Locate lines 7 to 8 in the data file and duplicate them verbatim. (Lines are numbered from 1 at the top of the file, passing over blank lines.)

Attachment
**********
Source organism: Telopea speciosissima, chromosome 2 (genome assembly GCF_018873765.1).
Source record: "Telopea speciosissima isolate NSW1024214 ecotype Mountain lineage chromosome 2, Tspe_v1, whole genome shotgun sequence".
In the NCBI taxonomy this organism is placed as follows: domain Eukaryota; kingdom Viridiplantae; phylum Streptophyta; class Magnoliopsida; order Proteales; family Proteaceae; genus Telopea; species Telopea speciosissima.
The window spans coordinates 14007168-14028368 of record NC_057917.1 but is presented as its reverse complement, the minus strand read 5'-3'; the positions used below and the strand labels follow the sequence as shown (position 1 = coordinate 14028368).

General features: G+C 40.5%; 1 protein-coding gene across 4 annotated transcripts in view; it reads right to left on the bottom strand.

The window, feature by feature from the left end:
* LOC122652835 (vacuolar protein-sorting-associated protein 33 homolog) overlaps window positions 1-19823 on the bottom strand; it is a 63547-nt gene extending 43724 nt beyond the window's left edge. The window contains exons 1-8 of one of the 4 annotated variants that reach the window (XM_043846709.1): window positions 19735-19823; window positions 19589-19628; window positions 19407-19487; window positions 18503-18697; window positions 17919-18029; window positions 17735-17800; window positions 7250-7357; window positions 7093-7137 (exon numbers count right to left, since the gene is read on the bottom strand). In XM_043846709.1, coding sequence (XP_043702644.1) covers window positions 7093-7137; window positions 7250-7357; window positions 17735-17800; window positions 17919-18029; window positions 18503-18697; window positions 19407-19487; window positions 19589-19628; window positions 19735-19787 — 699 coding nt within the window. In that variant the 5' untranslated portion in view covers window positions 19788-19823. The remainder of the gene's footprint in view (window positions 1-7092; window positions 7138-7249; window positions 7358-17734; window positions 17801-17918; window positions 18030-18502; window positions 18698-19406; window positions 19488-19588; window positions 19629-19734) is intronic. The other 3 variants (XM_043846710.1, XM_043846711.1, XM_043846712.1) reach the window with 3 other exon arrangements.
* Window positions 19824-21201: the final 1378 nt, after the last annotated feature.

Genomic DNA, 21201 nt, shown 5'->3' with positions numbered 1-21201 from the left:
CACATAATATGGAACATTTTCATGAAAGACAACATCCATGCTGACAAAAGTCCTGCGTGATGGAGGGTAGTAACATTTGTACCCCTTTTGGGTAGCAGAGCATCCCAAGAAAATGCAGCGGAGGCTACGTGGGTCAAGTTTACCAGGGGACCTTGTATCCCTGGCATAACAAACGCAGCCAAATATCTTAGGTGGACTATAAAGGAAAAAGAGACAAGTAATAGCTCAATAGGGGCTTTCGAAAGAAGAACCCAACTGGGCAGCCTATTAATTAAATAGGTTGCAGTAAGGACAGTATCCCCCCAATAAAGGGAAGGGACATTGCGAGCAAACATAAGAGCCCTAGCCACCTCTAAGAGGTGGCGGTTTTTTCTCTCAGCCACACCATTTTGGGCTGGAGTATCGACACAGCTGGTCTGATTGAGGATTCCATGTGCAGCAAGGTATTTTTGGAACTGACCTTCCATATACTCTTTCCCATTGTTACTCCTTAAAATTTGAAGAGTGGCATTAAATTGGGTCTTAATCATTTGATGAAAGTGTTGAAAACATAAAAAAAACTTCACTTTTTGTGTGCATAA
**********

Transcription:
* LOC122652835 (vacuolar protein-sorting-associated protein 33 homolog) overlaps window positions 1-19823 on the bottom strand; it is a 63547-nt gene extending 43724 nt beyond the window's left edge. The window contains exons 1-8 of one of the 4 annotated variants that reach the window (XM_043846709.1): window positions 19735-19823; window positions 19589-19628; window positions 19407-19487; window positions 18503-18697; window positions 17919-18029; window positions 17735-17800; window positions 7250-7357; window positions 7093-7137 (exon numbers count right to left, since the gene is read on the bottom strand). In XM_043846709.1, coding sequence (XP_043702644.1) covers window positions 7093-7137; window positions 7250-7357; window positions 17735-17800; window positions 17919-18029; window positions 18503-18697; window positions 19407-19487; window positions 19589-19628; window positions 19735-19787 — 699 coding nt within the window. In that variant the 5' untranslated portion in view covers window positions 19788-19823. The remainder of the gene's footprint in view (window positions 1-7092; window positions 7138-7249; window positions 7358-17734; window positions 17801-17918; window positions 18030-18502; window positions 18698-19406; window positions 19488-19588; window positions 19629-19734) is intronic. The other 3 variants (XM_043846710.1, XM_043846711.1, XM_043846712.1) reach the window with 3 other exon arrangements.
* Window positions 19824-21201: the final 1378 nt, after the last annotated feature.